What’s wrong with The Economist?
“Under Narendra Modi, India’s ruling party poses a threat to democracy” is wrong and malicious, says Abhay Aggarwal
I am a former journalist who worked with newspapers and magazines in India between 1983 and 1994. These include The Economic Times and India's leading business magazine at that time Business India.
I own and manages Press Monitor, India's leading media monitoring service. I am not a member of the ruling Bharatiya Janata Party (BJP) and hold no brief for the party. I have no commercial relationship with the BJP, any its allies or leaders.
I was first introduced to The Economist in mid-Eighties as an example of model journalism to emulate. I became a fan of its simple writing, incisive analyses, and unbiased reporting. I have also encouraged many a young journalists working in my organisation to read The Economist to learn to write lucidly.
However, a recent article in your esteemed newspaper has completely shattered the image. The article is titled "Under Narendra Modi, India’s ruling party poses a threat to democracy". Written in an extremely bad taste, the article has destroyed the reputation of The Economist as an unbiased source of news and information.
The author has simply compiled various charges that have been made against the ruling party over the past five years. Most of the content appears to be straight lift from the in-house magazine of the Congress party. Many of these charges have been proven false and malafide. Even the opposition leaders do not make these charges in public any more because they know that the people will not believe them.
Charge 1: Press Freedom
Indians hear such criticisms less often because Mr Modi has cowed the press, showering bounty on flatterers while starving, controlling and bullying critics.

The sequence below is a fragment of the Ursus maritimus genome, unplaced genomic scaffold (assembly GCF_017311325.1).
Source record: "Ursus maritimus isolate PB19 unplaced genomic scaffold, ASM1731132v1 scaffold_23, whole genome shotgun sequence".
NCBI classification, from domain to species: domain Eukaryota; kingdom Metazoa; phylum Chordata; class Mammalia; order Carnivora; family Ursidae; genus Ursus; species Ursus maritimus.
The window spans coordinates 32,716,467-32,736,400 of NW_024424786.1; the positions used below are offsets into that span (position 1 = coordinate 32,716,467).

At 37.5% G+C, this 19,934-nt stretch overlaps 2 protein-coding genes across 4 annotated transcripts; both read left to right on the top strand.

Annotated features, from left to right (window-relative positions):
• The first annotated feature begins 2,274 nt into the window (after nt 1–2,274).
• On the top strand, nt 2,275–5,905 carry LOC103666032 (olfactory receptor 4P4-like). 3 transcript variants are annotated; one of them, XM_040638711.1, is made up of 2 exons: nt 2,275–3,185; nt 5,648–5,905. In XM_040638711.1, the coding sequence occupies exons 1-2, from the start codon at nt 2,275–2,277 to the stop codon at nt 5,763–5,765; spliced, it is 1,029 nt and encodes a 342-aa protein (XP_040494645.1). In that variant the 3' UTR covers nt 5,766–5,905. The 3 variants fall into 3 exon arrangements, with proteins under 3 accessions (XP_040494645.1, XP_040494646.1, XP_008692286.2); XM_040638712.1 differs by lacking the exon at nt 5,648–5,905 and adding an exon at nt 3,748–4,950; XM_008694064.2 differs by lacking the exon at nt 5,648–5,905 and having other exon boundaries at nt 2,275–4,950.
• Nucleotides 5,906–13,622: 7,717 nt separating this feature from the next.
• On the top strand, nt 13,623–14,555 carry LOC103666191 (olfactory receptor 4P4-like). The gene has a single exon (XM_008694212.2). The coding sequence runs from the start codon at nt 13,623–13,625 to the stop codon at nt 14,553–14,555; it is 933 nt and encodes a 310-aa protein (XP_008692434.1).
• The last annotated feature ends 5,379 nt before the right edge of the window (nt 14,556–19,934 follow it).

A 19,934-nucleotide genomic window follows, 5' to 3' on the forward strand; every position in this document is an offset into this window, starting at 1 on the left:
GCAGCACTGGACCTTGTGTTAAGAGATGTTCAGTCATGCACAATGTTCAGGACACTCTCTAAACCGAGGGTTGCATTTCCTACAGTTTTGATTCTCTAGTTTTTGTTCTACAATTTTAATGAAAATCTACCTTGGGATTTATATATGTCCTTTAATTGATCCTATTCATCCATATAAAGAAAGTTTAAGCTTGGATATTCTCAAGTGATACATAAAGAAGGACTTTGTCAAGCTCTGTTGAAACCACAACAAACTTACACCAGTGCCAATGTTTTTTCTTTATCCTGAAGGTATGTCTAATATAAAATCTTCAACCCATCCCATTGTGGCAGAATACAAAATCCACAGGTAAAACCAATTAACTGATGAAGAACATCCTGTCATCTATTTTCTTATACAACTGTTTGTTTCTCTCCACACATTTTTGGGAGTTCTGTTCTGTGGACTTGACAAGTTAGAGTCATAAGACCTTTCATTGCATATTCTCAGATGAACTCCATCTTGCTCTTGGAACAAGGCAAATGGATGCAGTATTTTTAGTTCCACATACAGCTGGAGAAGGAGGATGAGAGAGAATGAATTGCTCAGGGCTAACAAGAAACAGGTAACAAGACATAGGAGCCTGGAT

Oh Really! This would be news to most journalists in India. I run India's leading media monitoring agency and witness unbridled freedom of expression being exercised by journalists every day. In fact, a significant section of media including prominent television channels and newspapers groups are continuously bashing the government and the ruling party. These are full of fake news and cry freedom of expression when caught in the act.
I looked at 2019 World Press Freedom Index maintained by Reporters Without Borders. India's rank was 140/180 in 2013, 140/180 in 2014, 136/180 in 2015, 133/180 in 2016, 136/180 in 2017, 138/180 in 2018. This shows that the index has only improved. So what is the source of your alarmist statement?
A prominent journalist Gauri Lankesh was killed in September 2017 in Bangalore in a state not ruled by the BJP then. She was a well-known critic of the ruling establishment. Political opponents quickly jumped to make political hay. Congress Party leader Rahul Gandhi tweeted, "Anybody who speaks against the RSS/BJP is attacked & even killed. They want to impose only one ideology which is against the nature of India". Communist Party leader Sitaram Yechury stated that it was the RSS' ideology and the RSS men who had killed the journalist.